The Butterfly Effect Analysis

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By the end of his life, Shakespeare had become a master of spinning tales revolving around the complex dynamics of family life. More specifically, he was able to base an entire story off of the thoughts and opinions of the parents, or more commonly the father, about one of the main characters hopes and wishes. These shows were given an instant conflict and greater depth by staking the true interests of the children against the views of their father. This is evident in so many of his plays, whether it be comedies, histories, or tragedies, and this makes it more familiar for the reader and the audience. For instance, in Midsummer Night’s Dream, Hermia does not love Demetrius and therefore does not wish to follow her father’s inclinations and …show more content…
At the curtains open we see a very distraught and depressed Duke Orsino lamenting about the unrequited love he holds for the fair Olivia. He is so dejected that all he wishes to do is hear music and lay lazily about his house. In the next scene a shipwrecked lady named Viola speaks with a sea captain about the state in which she has landed. We learn Viola has a brother that seems to have not survived the shipwreck, and Orsino loves Olivia but she has sworn off men after the death of her father and brother. Viola decides to conceal herself as a man and attempt to gain a position in Orsino’s court. Next to enter the scene are Maria, Olivia’s servant, and Sir Toby, Olivia’s alcoholic uncle. Maria discloses that Olivia detests Sir Toby’s drinking and she reveals that the man Sir Toby decided to bring to court Olivia, Sir Andrew, is a terrible match. Sir Andrew then laments to Sir Toby because he believes he is not fit for Olivia and she will never choose him to marry, but Toby persists and restores his confidence. We next see Viola, well established as a servant in the court of Orsino under the false name of Cesario. In the hopes that his feminine looks and beauty will charm Olivia, Orsino asks Cesario to bring a message to Olivia for him. In the last scene of the act, all the unintroduced characters are brought on to ignite the …show more content…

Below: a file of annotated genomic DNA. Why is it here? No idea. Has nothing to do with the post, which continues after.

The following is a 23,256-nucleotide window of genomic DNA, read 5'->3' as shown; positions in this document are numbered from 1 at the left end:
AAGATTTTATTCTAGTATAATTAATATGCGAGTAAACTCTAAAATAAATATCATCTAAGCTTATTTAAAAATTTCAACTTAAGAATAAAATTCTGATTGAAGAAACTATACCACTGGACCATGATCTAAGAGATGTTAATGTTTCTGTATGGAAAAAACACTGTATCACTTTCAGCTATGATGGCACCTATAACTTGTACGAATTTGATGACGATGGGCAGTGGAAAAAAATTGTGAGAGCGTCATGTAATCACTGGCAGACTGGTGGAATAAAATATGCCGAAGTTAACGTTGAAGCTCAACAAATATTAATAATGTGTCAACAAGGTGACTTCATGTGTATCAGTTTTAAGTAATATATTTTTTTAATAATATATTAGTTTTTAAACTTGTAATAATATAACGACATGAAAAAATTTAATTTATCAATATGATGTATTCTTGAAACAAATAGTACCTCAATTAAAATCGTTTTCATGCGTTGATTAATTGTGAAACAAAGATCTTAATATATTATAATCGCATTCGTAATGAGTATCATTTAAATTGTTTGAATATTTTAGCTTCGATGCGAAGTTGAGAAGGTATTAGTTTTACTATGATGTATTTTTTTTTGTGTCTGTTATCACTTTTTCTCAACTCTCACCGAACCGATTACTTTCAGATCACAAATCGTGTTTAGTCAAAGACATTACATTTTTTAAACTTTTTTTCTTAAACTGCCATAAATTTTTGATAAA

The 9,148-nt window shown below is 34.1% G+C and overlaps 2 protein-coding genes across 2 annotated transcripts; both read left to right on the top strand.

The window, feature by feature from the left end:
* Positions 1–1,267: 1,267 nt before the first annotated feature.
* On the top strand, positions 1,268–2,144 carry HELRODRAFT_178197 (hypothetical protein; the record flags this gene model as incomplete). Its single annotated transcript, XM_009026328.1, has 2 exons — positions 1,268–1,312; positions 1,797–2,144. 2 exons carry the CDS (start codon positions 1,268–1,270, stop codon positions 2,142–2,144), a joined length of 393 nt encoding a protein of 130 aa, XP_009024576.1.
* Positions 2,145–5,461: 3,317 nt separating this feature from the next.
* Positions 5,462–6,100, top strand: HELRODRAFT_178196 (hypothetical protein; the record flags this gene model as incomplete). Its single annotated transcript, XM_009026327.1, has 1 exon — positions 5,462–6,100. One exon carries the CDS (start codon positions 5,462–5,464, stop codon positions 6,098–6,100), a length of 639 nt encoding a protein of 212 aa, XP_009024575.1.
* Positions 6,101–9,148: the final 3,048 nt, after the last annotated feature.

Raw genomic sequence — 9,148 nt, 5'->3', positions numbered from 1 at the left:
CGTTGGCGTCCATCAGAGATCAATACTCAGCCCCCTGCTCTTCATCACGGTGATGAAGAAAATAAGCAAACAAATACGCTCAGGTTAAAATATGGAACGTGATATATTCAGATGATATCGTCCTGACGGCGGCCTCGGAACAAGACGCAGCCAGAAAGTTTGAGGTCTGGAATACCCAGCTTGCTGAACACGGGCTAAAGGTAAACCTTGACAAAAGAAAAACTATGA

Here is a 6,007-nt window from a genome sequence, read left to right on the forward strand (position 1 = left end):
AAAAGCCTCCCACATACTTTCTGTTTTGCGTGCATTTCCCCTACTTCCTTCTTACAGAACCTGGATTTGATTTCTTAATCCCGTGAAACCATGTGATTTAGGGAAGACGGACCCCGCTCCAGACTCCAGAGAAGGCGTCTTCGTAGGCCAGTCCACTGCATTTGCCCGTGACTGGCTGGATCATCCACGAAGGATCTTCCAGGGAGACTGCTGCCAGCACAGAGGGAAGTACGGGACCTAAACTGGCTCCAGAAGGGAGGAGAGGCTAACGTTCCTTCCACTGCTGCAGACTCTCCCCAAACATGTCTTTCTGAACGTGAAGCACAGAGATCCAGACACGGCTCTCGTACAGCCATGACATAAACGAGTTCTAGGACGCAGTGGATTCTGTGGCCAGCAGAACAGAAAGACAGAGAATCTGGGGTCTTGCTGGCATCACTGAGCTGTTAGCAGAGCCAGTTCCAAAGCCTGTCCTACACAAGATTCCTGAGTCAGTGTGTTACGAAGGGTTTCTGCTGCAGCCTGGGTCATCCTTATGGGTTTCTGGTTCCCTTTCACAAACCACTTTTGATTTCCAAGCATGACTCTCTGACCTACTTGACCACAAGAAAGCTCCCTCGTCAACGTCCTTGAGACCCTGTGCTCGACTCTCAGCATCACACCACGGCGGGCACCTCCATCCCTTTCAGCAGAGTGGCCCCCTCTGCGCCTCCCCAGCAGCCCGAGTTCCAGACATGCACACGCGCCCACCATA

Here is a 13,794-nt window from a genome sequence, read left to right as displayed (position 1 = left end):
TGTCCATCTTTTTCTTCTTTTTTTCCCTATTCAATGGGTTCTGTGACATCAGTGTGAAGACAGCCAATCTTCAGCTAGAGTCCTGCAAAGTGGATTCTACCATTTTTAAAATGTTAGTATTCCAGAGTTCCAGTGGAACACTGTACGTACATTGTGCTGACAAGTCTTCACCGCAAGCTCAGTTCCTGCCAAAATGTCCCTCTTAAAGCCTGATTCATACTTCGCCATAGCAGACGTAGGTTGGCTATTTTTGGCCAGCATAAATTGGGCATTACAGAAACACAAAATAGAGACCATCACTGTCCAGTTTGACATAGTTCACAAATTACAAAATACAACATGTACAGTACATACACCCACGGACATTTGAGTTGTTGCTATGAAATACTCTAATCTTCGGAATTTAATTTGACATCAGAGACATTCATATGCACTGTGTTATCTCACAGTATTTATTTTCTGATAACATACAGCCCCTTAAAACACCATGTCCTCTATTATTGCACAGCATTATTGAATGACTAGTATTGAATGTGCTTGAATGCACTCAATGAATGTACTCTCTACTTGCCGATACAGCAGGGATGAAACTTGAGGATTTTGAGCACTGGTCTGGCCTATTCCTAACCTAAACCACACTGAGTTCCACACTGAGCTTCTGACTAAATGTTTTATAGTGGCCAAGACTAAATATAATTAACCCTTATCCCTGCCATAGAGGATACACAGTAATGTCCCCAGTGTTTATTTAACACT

Well, from the rest of Shakespeare’s writing, it is safe to speculate that if Olivia’s father, who subsequently was a count himself, would have wanted Olivia to marry a man of noble and worthy nature. The obvious choice then would have been Orsino. This changes the entire opening of the play. Instead of opening the scene to a sad and dejected duke, the play would possibly begin with Orsino’s return from a hunting trip or even begin with the scene following the shipwreck. This would then change the dynamic of the dialogue between Antonio, the sea captain, and Viola. We would learn of Orsino and Olivia’s plans to be married, which ultimately would not affect Viola’s desire to work in Orsino’s court, because she still needs a place to live and work. The next scene would be completely different, however, because Sir Toby would never go against his brother’s wishes. If Olivia were betrothed to Orsino by her father’s wishes, Toby would never have brought Sir Andrew in to seek Olivia’s hand. The similarities that we could imagine seeing in this scene is the fact that Olivia detests Toby’s drinking. This could also be a good point in the show to release the secret that Olivia does not want to marry Orsino, which would go back to the original architype of father versus daughter. Next we see Viola as Cesario, a well-established servant of Orsino and the trajectory of this scene, knowing Shakespeare, probably would have taken a turn. As the

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